The League

Leonard Shapiro

Leonard Shapiro

Washington Post sports reporter, editor and columnist who has served on the NFL HOF Selection Committee.

SB III still king


Good for New Orleans and the Gulf Coast that the underdog Saints upset Indianapolis in the Super Bowl Sunday, a wonderful gift for a region still recovering from an apocalyptic hurricane four years ago. Good for CBS and the NFL, as well, for a football game watched by more viewers than any television show in the history of the medium.

Still, does that make SB XLIV the most significant Super Bowl of them all? Hardly.

Let's go back to another huge upset involving the Colts, then residing in Baltimore. We're talking about Super Bowl III, also played in Miami in 1969, when the N.Y. Jets, a 17 ½ point underdog to the Colts, managed to win the game, 16-7, fulfilling Jets quarterback Joe Namath's guarantee four nights earlier that his team would prevail.

The Jets were alums of the old American Football League, considered by many NFL fans as an inferior product. Evidence for that putdown was provided by the Green Bay Packers, who won the first two Super Bowl games in blowout fashion--a 35-10 victory over Kansas City and a 33-14 triumph over Oakland, both dominant AFL franchises in the past.

But here came the brash Jets, led by their Broadway Joe quarterback, a fun-loving, fur-coat wearing fancy passer in white football shoes, beating the Colts and finally convincing any skeptics that an AFL team could hold its own and beat the best any traditional NFL team might throw at them. The Jets' victory legitimized the merger, turned Namath into a folk hero and launched the newly merged league into an unprecedented stratosphere of popularity and huge television ratings, eventually pushing football far ahead of baseball as America's national passion and pastime.

There were other super-significant Super Bowls after that. Miami's 14-7 triumph over the Redskins in SB VII completed a 17-0 season for the Dolphins, a feat that has never been repeated. Pittsburgh's 31-19 victory over the then Los Angeles Rams in SB XIV marked their fourth title in a six-year span of dominance and marked the Steelers as arguably the greatest NFL dynasty. And New England's 24-21 victory over Philadelphia in SB XXXIX was their third in a phenomenal four-year run and solidified the franchise's status as the first great team of the 21st century.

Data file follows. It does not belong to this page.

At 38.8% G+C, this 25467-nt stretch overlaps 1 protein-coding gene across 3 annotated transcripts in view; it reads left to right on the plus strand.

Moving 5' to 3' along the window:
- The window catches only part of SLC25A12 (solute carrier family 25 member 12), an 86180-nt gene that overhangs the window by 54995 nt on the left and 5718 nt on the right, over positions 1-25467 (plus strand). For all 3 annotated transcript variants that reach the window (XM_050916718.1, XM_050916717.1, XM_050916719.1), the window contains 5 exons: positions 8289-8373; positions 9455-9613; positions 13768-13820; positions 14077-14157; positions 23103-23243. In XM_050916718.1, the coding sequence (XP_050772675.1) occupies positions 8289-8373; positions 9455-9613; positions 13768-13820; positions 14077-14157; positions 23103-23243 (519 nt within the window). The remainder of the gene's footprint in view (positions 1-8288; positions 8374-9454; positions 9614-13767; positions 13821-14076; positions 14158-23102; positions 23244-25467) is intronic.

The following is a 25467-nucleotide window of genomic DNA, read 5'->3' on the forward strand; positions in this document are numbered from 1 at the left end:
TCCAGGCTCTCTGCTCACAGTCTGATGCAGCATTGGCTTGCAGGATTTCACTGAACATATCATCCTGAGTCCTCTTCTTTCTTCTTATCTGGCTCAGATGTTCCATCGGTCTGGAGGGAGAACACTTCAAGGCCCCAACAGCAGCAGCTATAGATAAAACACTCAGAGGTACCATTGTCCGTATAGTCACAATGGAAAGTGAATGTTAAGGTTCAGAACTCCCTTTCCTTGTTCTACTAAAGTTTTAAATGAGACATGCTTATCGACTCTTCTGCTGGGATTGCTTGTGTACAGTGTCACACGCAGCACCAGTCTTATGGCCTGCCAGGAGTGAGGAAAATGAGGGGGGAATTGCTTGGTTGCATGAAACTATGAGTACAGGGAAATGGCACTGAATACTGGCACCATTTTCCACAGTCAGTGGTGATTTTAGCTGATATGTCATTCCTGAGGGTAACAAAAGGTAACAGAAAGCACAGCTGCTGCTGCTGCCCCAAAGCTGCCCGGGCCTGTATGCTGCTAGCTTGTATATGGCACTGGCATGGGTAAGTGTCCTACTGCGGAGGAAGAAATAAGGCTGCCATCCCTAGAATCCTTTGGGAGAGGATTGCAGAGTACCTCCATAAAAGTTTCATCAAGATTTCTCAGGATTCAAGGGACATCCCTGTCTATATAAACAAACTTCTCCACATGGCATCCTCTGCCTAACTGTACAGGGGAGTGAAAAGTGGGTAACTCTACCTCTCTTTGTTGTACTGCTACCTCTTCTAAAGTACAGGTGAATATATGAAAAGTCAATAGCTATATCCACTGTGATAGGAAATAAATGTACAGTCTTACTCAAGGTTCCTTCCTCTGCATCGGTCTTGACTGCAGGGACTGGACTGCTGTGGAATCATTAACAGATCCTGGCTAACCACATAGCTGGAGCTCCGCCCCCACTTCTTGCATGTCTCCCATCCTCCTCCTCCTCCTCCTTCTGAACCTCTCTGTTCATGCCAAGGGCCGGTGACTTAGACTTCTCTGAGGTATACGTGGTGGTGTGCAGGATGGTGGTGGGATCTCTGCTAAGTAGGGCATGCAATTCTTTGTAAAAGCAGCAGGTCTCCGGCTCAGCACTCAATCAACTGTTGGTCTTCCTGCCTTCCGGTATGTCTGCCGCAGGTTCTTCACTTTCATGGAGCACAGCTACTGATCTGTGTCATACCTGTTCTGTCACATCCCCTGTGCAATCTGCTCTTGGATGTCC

One last note. In the days since New Orleans' triumph this past Sunday, Saints owner Tom Benson keeps popping up as one of the heroes of this piece. Oh please. Anyone remember that in the days after Katrina that Benson was ready to abandon New Orleans and move his franchise to San Antonio, where it could be high and dry and far away from the lower ninth ward?

Fortunately, former Commissioner Paul Tagliabue had no intention of abandoning New Orleans, nor did his successor, Roger Goodell. Those two deserve a parade through the French Quarter, not the buffoonish Benson.

By Leonard Shapiro  |  February 10, 2010; 12:31 PM ET  | Category:  Indianapolis Colts , Super Bowl Save & Share:  Send E-mail   Facebook   Twitter   Digg   Yahoo Buzz   StumbleUpon   Technorati  
Previous: Cardinals-Steelers tops | Next: Does Stallworth help or hurt?

The comments to this entry are closed.

RSS Feed
Subscribe to The Post

© 2011 The Washington Post Company